An alternative strategy might have been to let the viewer in on the fact that the simulations are "real", and then play with the dramatic irony inherent in Ender's continued naivety. But other than a hint or two, that's not the way the film chooses to go, and in any case it's hard to see how telling the story from the point of view of the "adult" battle planners would have been much more successful.

Fatally, when Ender does discover that he's been lied to, his reaction doesn't ring true at all. He's shocked to the core of his being by learning that he's been duped, and has just enabled the genocide of the aliens. But only a moment or two earlier, he was perfectly content to run through combat simulations using a doomsday weapon that could only ever be viewed as a direct rehearsal for exactly that genocide. So what exactly was your problem, Mr Wiggins?

Sunday, 15 February 2015

The Quantika Trilogy

Later this year, a strikingly ambitious hard SF trilogy will reach its conclusion with the publication of the final volume. If I told you that the series features convincingly rendered exoplanetary locales, vast and perplexing alien artefacts, fractious political tensions between human explorers and settlers, plausibly extrapolated future technologies, a deft grasp of biology and physics, but also elegant writing, strongly evoked characters, and an immersive sense of place, then you'd probably be quite keen to get your hands on the books, as well as wondering why you haven't heard more of a buzz about them. The catch, perhaps inevitably, is that the Quantika books have not yet appeared in English, and are therefore all but invisible to the non-anglophone world.

Laurence Suhner is a Swiss science fiction writer, and her books have all been published in French. She is currently finishing the third Quantika volume, Origines, and the first two - Vestiges and L'Ouvreur des Chemins - have already appeared to considerable interest and acclaim in Switzerland and France. I had the pleasure of meeting Laurence during my attendance at the Imaginales festival in Epinal, back in 2013. We were both scheduled onto a panel, held in the lecture theatre of an observatory on the outskirts of town. It was late in the day, and I was tired after a gruelling and stressful journey from London. As the panelists talked, though, I was struck by Laurence's enthusiasm and depth of knowledge across a range of topics, from biology to the latest results in exoplanet astronomy. Later in the festival we ended up signing next to each other in the main tent and agreed to keep in touch. Laurence had only published Vestiges, the first Quantika book at the time, but while my terrible French wasn't up to reading it, it was obviously the sort of thing I would otherwise enjoy. In fact, it was pretty obvious that Laurence was writing the kind of SF that would do very well in English, if only she could succeed in getting it translated. Fashions in SF come and go, but there has always been a reliable core market for big, ambitious "hard SF" - if that's not too confining a pigeonhole for these books.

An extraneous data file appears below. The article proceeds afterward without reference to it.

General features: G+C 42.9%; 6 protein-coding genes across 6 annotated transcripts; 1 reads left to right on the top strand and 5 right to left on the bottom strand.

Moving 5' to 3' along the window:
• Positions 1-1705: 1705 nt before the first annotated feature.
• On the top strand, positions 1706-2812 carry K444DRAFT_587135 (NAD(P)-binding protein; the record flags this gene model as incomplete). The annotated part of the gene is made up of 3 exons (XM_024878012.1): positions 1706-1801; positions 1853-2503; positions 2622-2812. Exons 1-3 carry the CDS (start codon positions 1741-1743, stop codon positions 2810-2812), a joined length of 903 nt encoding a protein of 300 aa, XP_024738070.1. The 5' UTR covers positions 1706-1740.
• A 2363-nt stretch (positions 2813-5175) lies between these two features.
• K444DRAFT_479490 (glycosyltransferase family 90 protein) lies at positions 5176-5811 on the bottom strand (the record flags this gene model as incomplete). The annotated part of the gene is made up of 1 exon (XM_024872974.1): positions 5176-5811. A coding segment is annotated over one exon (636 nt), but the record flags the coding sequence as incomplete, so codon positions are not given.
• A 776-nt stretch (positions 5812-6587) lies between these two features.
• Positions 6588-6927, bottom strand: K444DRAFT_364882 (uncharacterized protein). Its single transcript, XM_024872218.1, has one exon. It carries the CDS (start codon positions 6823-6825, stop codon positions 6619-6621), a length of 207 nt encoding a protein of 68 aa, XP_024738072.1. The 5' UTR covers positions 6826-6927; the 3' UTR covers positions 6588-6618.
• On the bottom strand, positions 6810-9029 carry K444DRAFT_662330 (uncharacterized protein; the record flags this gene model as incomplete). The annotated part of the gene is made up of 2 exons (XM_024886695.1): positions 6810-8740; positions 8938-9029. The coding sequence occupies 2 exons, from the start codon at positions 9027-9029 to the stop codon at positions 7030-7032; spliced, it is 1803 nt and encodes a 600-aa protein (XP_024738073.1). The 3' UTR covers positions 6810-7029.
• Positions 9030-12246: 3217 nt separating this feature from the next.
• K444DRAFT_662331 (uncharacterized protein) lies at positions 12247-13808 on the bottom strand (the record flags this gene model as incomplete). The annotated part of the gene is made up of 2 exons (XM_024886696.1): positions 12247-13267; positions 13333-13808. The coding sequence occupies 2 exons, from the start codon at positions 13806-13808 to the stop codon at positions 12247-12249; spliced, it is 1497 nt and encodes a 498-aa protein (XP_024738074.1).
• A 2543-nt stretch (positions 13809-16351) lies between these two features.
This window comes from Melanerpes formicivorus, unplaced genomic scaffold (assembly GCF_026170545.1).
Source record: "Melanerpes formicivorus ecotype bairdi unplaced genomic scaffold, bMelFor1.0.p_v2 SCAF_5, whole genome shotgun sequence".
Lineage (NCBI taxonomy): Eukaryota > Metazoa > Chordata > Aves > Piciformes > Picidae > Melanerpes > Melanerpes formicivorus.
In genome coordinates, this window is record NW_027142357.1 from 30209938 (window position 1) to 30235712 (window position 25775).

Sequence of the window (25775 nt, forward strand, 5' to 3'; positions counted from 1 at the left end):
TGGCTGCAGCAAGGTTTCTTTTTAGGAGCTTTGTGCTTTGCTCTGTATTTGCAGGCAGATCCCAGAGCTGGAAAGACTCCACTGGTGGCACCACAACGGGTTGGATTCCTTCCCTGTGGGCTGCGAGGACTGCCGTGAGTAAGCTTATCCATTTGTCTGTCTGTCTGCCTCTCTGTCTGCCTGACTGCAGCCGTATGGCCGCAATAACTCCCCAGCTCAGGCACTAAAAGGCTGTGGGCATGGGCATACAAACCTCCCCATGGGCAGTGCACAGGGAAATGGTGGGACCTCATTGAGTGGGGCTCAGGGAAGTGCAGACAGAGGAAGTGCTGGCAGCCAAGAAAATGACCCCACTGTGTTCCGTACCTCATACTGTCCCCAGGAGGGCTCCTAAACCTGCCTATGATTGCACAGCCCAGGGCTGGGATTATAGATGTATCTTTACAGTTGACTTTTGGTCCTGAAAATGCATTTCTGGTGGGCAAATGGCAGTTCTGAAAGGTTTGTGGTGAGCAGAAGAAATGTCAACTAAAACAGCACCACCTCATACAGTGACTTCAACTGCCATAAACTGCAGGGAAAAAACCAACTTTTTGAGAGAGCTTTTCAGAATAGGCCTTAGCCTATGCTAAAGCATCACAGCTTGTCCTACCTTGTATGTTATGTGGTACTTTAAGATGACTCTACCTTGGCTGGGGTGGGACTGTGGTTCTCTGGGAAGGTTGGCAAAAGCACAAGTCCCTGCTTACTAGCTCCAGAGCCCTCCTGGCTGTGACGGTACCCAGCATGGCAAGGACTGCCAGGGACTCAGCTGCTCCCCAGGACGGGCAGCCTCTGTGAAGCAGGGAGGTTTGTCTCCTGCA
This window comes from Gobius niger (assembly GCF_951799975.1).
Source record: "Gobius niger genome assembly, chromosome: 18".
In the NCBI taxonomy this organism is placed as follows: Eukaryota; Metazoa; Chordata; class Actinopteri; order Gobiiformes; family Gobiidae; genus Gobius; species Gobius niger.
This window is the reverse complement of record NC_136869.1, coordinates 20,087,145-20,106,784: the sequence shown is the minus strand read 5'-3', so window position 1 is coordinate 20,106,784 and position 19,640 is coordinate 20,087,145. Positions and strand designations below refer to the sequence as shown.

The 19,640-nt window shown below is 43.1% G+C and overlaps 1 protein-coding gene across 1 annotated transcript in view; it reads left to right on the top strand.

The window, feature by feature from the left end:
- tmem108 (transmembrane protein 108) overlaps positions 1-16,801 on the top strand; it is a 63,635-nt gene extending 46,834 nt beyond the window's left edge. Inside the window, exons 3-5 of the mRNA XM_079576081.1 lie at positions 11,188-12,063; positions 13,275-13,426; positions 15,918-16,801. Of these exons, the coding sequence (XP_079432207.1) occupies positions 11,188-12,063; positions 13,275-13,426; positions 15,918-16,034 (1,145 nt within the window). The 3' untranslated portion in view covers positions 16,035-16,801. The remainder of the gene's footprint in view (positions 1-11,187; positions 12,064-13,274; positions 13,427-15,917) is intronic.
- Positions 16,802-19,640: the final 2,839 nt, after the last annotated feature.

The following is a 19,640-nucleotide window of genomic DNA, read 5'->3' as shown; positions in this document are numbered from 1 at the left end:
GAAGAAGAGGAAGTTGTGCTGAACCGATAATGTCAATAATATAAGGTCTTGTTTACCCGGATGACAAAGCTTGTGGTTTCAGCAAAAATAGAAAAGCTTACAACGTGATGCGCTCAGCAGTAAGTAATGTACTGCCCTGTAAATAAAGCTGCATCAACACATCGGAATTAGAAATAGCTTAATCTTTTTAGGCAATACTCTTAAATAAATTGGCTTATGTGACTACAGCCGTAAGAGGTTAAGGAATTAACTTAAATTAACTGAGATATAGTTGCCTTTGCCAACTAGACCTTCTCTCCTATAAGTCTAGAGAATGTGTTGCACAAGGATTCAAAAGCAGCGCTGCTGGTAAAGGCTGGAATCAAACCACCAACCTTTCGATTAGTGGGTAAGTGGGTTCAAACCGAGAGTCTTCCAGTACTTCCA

Later Laurence was able to send me some translated chapters from Vestiges, and I was immediately impressed, as I'd half guessed would be the case. Last summer, Laurence made plans to attend the London Worldcon, and it was a delight to meet up again and introduce her to friends in the field. More and more, though, I was struck by what an uphill struggle she faced in getting her work to a wider international audience. Few English language editors and agents are able to look at the books in their original language, but at the same time no one is realistically going to commit the expensive translation costs up-front on what is essentially an unknown quantity, especially when the books are big. It's different when a book is a break-out success in its native tongue, as can happen with some thrillers - but this is SF, and the economies of scale are different. Undaunted, though, Laurence is working to find a solution to the translation issue. In the short term, I hope to be able to read more of Vestiges. In the longer term, it would be fantastic to add this distinctive voice to the anglophone field, because I am sure Laurence would win many admirers.

As Christopher Priest notes in his introduction to the third volume, "The literary and intellectual diversity (in her work) no doubt springs from the author’s varied background, which includes archaeology, Egyptology, physics, illustrator for bandes dessinĂ©es, storyboard artist, CGI design and  a love of playing the tabla. An adventurous young writer like this can sometimes make her competitors feel like miniaturists ..."

Indeed. During her London trip, Laurence had brought some samples of earlier work as a graphic novel illustrator, and it was wonderfully accomplished, to the point where I was left wondering why this talented writer isn't already famous.